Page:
A few weeks ago a real winter finally came. I couldn’t resist and I went for a walk to the nearby park with my Blackmagic Pocket Camera to shoot some clips.
Everything was shot on Blackmagic Pocket Cinema Camera (handheld) with Sigma 18-35 f/1.8 and Canon 24-105 f/4 VR (both with Metabones SpeedBooster). I used variable ND filter as well not to close the lens too much. Output format was set to RAW.
Graded in DaVinci Resolve with a small touch of FilmConvert.
It was a good weather proof and low temperature test. It was about -5 degrees Celsius, and as soon as the snow hit the camera body and the lens it started to melt, making it a bit wet. No problems whatsoever. The only issue I had was the battery life. They don’t last long in good conditions and I think they were even worse in the low temperature. I didn’t want to drag the battery pack with me so I was replacing internal batteries until I drained all of them (6 total).
Here are a few screenshots from DaVinci Resolve to show how it was color corrected and graded:
First step is to normalize all the clips to the same exposure levels, to set the same contrast and saturation levels. All the initial steps are made in the CameraRAW panel in order to be able to recover any critical information, in case footage was over or underexposed too much.
All my clips were assigned to one particular group where I made all my common corrections and all the custom grades, contrast and exposure corrections were done in the Clip section for every individual clip.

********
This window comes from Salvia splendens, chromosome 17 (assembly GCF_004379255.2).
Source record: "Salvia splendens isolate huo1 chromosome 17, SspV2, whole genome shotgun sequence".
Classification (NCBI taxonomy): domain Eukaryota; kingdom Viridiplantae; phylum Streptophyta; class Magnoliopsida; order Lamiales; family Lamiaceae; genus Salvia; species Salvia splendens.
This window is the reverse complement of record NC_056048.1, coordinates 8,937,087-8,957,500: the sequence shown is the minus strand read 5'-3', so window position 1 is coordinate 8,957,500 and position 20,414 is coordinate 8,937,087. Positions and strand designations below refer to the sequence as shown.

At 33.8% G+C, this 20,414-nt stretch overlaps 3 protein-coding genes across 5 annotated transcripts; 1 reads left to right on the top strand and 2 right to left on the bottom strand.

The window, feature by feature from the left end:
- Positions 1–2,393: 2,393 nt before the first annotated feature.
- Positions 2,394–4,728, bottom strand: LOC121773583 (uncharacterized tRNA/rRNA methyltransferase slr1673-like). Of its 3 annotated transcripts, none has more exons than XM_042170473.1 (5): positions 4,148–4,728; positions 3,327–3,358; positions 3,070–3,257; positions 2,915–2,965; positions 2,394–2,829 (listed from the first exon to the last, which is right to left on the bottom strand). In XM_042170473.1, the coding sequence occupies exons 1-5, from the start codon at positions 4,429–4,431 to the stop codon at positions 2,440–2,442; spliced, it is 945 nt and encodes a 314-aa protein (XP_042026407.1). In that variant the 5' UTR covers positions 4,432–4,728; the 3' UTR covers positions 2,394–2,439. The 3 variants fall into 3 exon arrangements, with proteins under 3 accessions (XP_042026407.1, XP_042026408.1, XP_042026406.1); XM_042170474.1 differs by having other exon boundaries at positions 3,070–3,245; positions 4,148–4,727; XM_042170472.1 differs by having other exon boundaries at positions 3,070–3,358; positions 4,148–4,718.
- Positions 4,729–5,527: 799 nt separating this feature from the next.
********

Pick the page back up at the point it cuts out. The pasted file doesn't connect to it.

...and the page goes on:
Noise reduction was applied at the clip level mainly because it’s the heaviest plugin in the whole chain and it drastically slows down the playback. Putting it anywhere but in the Clip section would remove it from the caching process, and I wouldn’t be able to achieve realtime playback. You can read a bit more about caching in resolve in one of my previous articles as well as a few tips how to improve DaVinci Resolve performance.
Group nodes were used to create a look. Pre-Clip contains a Look up table and some minor color corrections, the Post-Clip section sharpens the clip a bit, enhances the greens and prepares the tones for the final plugin which is FilmConvert. Contrast and the color settings of the plugin are very subtle and the grain is set to 45% which adds some detail back after the noise reduction in the darker areas (trees in the shadows).